Abstract

A calc-silicate rock from part of the Chotanagpur Granite Gneiss Complex, East India, develops veins and patches of vesuvianite (F: 2.3–3.9 apfu, Fe3+: 1.7–2.1 apfu) and garnet (Gr71–80Alm12–17Adr1–9) proximal to amphibole-bearing quartzo-feldspathic pegmatitic veins. The host calc-silicate rock exhibits a prominent gneissic banding that is defined by alternate clinopyroxene- and plagioclase-rich layers. The vesuvianite-garnet veins are both parallel and cross-cutting the gneissic banding of the host calc-silicate rock. Two contrasting mineralogical domains that are rich in garnet and vesuvianite, respectively, develop within the vesuvianite-garnet veins. Textural studies support the view that the garnet- and vesuvianite-rich domains preferentially develop in the clinopyroxene- and plagioclase-rich layers of the host calc-silicate rocks, respectively. Some of the vesuvianite-rich domains of the veins develop the assemblage vesuvianite + quartz + calcite + anorthite (as a result of the reaction diopside + quartz + calcite + anorthite = vesuvianite) that was deemed metastable in the commonly used qualitative isobaric T-XCO2 topology in the system CaO-MgO-Al2O3-SiO2-H2O-CO2 (CMASV).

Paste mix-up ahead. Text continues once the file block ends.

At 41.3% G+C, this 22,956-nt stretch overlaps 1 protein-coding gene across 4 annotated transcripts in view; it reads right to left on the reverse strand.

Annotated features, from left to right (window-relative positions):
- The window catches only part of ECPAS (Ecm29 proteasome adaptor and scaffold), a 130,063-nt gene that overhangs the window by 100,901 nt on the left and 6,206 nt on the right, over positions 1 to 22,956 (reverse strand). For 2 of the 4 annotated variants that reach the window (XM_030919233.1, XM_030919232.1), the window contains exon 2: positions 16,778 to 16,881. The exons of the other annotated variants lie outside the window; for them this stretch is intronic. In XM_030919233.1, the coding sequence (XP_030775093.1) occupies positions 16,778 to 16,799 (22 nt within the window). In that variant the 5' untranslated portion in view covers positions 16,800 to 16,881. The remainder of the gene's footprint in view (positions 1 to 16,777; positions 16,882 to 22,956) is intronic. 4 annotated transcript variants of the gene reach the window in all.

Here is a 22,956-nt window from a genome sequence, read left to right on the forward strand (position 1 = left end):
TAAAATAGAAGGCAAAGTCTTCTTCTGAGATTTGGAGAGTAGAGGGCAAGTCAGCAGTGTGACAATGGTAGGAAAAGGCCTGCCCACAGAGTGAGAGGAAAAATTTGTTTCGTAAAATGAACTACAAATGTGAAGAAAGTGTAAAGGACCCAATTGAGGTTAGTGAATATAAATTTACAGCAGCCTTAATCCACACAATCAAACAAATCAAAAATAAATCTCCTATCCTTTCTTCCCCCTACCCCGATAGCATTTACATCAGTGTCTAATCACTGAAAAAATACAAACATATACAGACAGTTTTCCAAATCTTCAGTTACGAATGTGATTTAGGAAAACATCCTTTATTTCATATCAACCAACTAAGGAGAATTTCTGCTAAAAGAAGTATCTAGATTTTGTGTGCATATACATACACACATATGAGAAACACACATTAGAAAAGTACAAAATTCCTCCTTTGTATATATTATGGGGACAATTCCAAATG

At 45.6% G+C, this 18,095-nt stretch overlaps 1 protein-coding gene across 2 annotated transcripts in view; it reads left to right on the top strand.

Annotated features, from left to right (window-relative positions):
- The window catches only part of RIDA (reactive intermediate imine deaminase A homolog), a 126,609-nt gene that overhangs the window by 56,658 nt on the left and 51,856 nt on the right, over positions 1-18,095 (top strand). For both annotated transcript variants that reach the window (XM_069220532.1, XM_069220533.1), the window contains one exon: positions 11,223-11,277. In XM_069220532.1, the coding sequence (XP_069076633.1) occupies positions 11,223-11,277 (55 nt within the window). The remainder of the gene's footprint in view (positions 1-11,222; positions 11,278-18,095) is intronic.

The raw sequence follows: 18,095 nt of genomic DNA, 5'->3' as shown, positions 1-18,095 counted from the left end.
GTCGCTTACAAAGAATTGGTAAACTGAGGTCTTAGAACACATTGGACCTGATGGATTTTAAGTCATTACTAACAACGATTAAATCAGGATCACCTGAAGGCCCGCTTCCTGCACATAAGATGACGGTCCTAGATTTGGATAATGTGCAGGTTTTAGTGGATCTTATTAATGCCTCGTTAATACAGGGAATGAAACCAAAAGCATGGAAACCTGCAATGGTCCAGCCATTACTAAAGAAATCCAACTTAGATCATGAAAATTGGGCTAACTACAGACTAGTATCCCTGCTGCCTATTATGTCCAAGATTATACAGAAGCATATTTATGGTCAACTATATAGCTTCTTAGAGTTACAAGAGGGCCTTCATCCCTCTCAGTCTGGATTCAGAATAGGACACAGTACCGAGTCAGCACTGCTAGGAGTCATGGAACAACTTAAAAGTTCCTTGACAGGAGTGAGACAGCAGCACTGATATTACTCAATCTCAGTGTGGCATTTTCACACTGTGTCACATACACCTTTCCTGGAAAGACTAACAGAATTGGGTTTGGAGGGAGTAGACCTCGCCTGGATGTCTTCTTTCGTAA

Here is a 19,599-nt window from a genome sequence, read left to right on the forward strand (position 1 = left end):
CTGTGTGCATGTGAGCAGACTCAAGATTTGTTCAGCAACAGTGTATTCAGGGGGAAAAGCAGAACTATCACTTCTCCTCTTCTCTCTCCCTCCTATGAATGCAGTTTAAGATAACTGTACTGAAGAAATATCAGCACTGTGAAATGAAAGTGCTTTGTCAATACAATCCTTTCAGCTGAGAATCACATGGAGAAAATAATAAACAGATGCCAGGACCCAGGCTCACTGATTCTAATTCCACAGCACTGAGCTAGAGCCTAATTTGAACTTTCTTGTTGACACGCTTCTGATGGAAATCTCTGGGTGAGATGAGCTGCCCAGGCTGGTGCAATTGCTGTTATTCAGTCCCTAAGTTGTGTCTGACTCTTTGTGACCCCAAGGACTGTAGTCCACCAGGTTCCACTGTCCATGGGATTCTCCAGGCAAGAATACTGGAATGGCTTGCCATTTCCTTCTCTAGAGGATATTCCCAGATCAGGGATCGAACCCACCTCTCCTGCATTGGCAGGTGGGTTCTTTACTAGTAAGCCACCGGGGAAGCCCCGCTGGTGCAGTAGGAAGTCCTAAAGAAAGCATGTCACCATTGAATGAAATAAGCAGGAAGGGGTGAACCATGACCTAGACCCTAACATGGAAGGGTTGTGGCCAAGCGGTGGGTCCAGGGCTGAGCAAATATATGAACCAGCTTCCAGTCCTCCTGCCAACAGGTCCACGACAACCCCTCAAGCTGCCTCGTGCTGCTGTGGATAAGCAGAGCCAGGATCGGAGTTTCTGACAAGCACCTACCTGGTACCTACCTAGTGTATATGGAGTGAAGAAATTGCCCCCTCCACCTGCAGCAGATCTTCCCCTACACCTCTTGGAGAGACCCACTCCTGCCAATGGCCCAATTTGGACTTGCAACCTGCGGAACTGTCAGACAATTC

Using an internally consistent thermodynamic database, quantitative petrogenetic grids in the P-T and isobaric T-XCO2 spaces have been computed in the CMASV system. The influence of the non-CMASV components (e.g., Na, Fe3+, F) on the CMASV topologies have been discussed using the published a-X relations of the minerals. Our study shows topological inversion in the isobaric T-XCO2 space that primarily depends upon the composition of the vesuvianite. The quantitative CMASV topologies presented in this study successfully explain the stabilities of the natural vesuvianite-bearing assemblages including the paradoxical assemblage vesuvianite + quartz + calcite + anorthite.

Application of the activity-corrected CMASV topology suggests that infiltration of F-bearing oxidizing aqueous fluids into the calc-silicate rocks develop the vesuvianite-garnet veins in the studied area. A genetic link between quartzo-feldspathic pegmatites and the vesuvianite-garnet veins seems plausible.

This study demonstrates controls of topological inversion in the complex natural system, owing to which certain mineral assemblages develop in nature that are otherwise deemed metastable in one set of reaction geometry.

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